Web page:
How changing address affects your credit score

By   |   Updated 27th April 2021

How moving address affects your credit score

Whether you are about to move or have already moved, it is important to know how changing address affects your credit score.

Thankfully, the most stressful part of moving to a new address will have more to do with storage boxes than credit scores! However, like many things in the world of personal finances, there are other factors to consider.

Failure to update your details could have serious ramifications on your credit score and your finances in general, so let's take a deeper look at how this works.

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Why your address matters

When applying for a credit card, loan, or another credit product, you will be asked to provide your address (so the lender can contact you). Along with your name and date of birth, your address is one of the few things reliably available from every lender you have an account with. For this reason, credit reporting bureaus use your address to:

  1. verify your identity and distinguish you from someone else with the same name who may be living in the same city; and
  2. find all the various accounts you have and attribute them correctly to you.

It's very important to use the same address consistently across all your accounts. This is especially true given the confusing format of some addresses, like those of a flat or unit in a complex. While the credit reporting bureaus have algorithms to detect similar addresses — 1 Main St. and 1, Main St can be identified as being the same as 1 Main Street — don't make it any more difficult that it has to be.

Does changing address damage your credit score?

No. Moving to a new address does not change your credit score. However, the risk profiles used by lenders do take into consideration the length of time you have been at the same address (the longer the better). Frequently moving from one address to another may not hurt your credit score, but to a lender you may look less like a stable, creditworthy customer.

Experian, for example, are explicit about a change of address having no effect: "Addresses have no impact on your credit worthiness or your credit scores".

Not updating the address for accounts is a problem

So if moving to a new address does not cause your score to drop, then what is the problem? Well, actually, a couple of things can go wrong.

Incomplete or split / mixed report

If you have two accounts with one registered to your old address and the other to your new address, you may end up having two split reports instead of one complete report. Obviously, this can cause problems, especially if you want to apply for a new credit product.

Missing payments

If you move to a new address and do not use a direct debit to pay, the lender will continue to send your bills to your old address. Unless you are proactive, it's possible that you may miss a payment (or even default if enough time passes). This will inevitably cause your score to drop.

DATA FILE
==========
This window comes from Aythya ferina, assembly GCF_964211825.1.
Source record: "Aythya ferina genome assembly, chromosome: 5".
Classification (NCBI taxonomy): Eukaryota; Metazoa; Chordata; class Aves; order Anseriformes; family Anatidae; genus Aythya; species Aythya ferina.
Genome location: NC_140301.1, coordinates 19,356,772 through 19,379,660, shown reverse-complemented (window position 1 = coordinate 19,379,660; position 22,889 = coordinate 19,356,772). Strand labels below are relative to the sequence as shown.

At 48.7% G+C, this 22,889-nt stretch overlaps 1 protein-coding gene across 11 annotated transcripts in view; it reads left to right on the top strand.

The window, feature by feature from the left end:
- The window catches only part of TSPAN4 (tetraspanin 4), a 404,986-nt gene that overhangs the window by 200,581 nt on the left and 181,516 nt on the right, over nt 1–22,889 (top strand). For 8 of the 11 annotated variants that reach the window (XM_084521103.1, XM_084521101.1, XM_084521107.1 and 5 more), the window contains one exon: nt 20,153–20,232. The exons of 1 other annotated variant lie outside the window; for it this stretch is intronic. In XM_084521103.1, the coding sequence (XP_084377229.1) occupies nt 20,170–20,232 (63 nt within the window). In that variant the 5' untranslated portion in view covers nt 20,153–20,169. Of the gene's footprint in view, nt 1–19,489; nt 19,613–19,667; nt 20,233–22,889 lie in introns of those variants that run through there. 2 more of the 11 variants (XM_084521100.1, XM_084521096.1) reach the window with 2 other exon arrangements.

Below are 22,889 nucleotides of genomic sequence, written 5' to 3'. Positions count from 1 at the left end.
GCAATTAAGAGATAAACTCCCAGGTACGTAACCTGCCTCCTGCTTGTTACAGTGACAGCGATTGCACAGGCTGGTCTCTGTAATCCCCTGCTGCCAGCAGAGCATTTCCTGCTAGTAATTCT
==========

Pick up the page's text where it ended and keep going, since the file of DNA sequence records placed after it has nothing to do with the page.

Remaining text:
What to do about it

Both of these problems can be addressed — pardon the pun — quite easily as follows.

  • Update your address at any of the lenders you have an open account with — banks, credit cards, leases, utilities, and insurance companies, etc. — so they send your bills to your new address and pass on your new address to credit reporting bureas. You can do this online or by phone.
  • If you haven't done so already, set up a direct debit to pay your bills automatically.
  • Sign up for paperless billing so that statements and bills are sent to an email address you check regularly.
  • Use the mail redirection service from Australia Post to make sure any paper bills sent to your old address are delivered to your new address. It costs $165 for 12 months and you can add up to 6 names, including maiden names. Australia Post have an optional service to inform "selected providers" of your change of address, but this should not replace you updating them yourself.

International changes of address

A commonly asked question when moving internationally is whether your credit score can move with you. The answer is clear: no.

While credit reporting bureaus like Experian and Equifax operate internationally, your credit report does not travel across borders and you will have to build your credit from scratch.

If you think you will be spending a relatively short time overseas, you can leave some of your accounts open — ideally those with no annual fee — so that your credit history is maintained. Do note, however, that you must continueto make repayments to service debts in your home country. For example, moving to Australia from Canada and failing to meet repayment commitments on your Canadian credit card will mean that your credit score in Canada will take a significant hit — plus the bill, interest accrued, and even possible legal action will have to be dealt with upon your return home.

Do you need to notify the credit reporting bureaus when moving?

You do not need to let the credit reporting bureaus know that you have changed address. They will get the details of your new address from the lenders you have accounts with, which is why it is important you keep your accounts up to date.

Since lenders don't report updated data until the end of the billing cycle, it may take some time — typically 30 - 45 days — before your new address appears on your credit report.

Image: "House Sold" by aag_photos is licensed with CC BY-SA 2.0.